When a family arrives — after going through the indignity of having the coffin searched repeatedly for explosives — the body is taken to be washed at one of five family-owned businesses. Female bodies are washed by teams of women. Men wash the male bodies.
The bodies are then carefully wrapped in white cotton shrouds, made in factories in Najaf that also export them. Then the bodies can be taken to the tomb of Imam Ali for a ceremony that includes circling the imam’s tomb.
After prayers, the coffin is borne to the gravesite. There, professional preachers are paid to recite verses from the Quran. The family and the gravedigger remove the body from the coffin and ease it into the grave, placing the head in a niche dug at the end of the grave that faces Mecca.
After the burial, there is another prayer, then workers build a tomb over the grave.
The sights and smells of working with the bodies, particularly those torn by war, are hardly pleasant, but it becomes a mundane job like any other, said Jawad Abuseba, 40.
His family has dug graves for more than 300 years, he said. His hands are thick with calluses after 22 years of digging with a shovel, basket and pickaxe. With their nails torn and their skin gray, his hands look as though they're dead, too.
"There is nothing beautiful in this career, but I cannot do any another job," Abuseba said.
Shiites feel so strongly about being buried here that when it’s too dangerous to travel, families have buried their loved ones elsewhere temporarily, then disinterred them for reburial here.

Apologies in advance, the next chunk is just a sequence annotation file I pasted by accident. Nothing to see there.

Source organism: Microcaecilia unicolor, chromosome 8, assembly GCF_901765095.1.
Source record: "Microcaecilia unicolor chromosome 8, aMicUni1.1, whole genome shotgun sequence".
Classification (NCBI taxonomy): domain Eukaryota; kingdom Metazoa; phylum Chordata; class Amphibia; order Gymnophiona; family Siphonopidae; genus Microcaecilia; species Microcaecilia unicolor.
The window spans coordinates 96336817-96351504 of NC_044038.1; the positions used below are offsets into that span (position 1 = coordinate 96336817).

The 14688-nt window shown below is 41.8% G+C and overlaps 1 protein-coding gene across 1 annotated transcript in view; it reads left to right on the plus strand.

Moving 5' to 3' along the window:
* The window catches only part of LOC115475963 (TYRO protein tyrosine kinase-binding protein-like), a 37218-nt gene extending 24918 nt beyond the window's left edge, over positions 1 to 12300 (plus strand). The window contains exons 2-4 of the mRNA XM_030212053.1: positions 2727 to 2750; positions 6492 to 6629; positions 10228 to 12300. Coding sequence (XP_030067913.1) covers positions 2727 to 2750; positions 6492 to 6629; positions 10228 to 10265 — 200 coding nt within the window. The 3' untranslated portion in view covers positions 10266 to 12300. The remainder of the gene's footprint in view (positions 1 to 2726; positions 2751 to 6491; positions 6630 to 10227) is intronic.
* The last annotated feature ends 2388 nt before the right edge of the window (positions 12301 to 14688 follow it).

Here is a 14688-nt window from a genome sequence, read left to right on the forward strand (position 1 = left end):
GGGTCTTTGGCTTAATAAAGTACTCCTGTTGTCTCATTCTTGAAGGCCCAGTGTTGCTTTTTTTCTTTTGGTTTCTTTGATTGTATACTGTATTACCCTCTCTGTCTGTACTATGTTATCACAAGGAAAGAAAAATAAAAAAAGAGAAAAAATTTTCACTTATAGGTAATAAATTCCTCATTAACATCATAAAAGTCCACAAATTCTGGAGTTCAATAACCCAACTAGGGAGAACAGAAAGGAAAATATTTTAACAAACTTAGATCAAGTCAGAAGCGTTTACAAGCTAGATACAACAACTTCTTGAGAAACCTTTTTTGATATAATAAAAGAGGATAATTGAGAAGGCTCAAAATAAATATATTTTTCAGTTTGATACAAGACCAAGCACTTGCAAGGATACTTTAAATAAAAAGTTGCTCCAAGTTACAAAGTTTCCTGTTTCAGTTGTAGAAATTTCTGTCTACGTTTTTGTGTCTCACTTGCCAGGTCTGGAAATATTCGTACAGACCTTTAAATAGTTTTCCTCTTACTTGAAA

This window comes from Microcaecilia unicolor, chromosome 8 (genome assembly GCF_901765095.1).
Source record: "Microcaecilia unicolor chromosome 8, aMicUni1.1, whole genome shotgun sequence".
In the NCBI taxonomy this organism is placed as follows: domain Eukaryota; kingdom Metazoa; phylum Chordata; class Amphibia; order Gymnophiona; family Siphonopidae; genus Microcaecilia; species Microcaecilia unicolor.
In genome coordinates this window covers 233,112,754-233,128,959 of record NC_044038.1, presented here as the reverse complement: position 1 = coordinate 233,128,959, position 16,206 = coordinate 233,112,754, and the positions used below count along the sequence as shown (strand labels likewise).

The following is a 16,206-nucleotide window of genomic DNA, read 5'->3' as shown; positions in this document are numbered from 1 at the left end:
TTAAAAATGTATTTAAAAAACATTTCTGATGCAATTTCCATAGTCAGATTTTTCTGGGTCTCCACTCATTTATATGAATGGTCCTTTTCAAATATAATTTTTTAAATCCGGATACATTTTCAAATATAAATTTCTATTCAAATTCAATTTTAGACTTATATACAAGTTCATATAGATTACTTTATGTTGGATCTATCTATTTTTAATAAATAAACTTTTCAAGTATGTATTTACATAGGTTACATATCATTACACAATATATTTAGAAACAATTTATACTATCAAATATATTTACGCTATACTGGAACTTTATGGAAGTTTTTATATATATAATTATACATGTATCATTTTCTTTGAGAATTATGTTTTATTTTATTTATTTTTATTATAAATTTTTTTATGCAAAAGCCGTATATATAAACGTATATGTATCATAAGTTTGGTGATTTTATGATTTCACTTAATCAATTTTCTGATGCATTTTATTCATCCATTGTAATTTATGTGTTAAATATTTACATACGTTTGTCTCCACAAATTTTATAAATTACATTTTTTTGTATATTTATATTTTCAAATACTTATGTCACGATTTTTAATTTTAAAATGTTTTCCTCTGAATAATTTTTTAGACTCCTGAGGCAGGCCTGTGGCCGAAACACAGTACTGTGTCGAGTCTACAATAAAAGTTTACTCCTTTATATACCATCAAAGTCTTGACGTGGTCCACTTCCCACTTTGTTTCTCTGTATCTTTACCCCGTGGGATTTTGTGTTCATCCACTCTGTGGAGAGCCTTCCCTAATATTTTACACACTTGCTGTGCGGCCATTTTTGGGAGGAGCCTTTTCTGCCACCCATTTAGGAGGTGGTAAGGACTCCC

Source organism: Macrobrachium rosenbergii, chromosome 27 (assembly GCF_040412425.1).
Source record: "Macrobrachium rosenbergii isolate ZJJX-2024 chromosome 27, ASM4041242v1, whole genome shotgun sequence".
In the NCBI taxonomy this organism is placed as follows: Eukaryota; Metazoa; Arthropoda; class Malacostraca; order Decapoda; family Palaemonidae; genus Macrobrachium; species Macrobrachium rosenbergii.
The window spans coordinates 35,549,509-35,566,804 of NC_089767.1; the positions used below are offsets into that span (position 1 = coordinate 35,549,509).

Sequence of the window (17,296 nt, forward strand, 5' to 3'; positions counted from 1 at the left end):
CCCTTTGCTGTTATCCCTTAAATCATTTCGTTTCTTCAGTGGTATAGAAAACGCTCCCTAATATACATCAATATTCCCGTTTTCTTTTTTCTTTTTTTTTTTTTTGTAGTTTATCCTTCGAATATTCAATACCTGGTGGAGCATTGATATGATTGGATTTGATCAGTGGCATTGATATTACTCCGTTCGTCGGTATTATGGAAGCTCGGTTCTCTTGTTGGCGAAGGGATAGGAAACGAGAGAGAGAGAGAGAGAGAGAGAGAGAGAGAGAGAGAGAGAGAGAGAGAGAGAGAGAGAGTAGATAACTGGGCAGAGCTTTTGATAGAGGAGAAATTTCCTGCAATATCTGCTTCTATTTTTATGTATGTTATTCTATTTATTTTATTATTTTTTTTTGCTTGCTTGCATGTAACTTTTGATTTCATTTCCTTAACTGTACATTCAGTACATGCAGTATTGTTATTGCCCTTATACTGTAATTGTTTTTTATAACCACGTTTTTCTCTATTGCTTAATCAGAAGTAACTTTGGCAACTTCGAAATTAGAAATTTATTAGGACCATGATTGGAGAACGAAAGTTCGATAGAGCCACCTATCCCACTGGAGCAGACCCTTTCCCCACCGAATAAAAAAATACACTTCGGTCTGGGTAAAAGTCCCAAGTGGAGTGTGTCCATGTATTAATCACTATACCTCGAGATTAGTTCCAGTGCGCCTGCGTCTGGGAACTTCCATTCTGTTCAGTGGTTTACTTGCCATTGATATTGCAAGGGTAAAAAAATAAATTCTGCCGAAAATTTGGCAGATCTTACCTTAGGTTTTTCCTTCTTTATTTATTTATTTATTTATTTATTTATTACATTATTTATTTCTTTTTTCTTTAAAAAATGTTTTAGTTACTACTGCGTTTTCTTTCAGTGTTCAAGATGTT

Even with less violence, many of those buried here are victims of the war, and the tragedy of each loss offers a counterpoint to workers’ worries about money.
On a recent day, after the ritual washing, four male relatives carried a coffin containing the scorched and torn body of Mohammed Hazim, 33. Three women trailed, weeping.
Hazim, a member of the radical Mahdi Army militia, had been killed in a U.S. attack in Diyala province, his brother, Ali, said.
“Death to infidel America and the agent Iraqi government,” the family chanted again and again.
At the shrine, security guards stopped the procession to check the coffin for explosives before allowing the men to take it inside. Later, at the grave, the men cried and the three women fell to their knees shrieking and flinging fistfuls of sand into their hair, a gesture of extreme grief.
“We Iraqis are full with sadness and tragedies now,” Ali Hazim said. “I swear by the name of Allah that each house bears some weight of sadness and of tragedy, and this is the reality of Iraqis now."
For the laborers in the Valley of Peace, it was just another workday, one they faced with a matter-of-fact attitude unnerving to those who deal with death less frequently.
“Certainly, when the number of dead increases I feel happy, like all workers in the graveyard,” said Basim Hameed, 30, a body washer. “This happiness comes from the increase in the amount of money we have."
Death is something everyone must face, he noted. “My job demands death, and this is our fate, all of us.”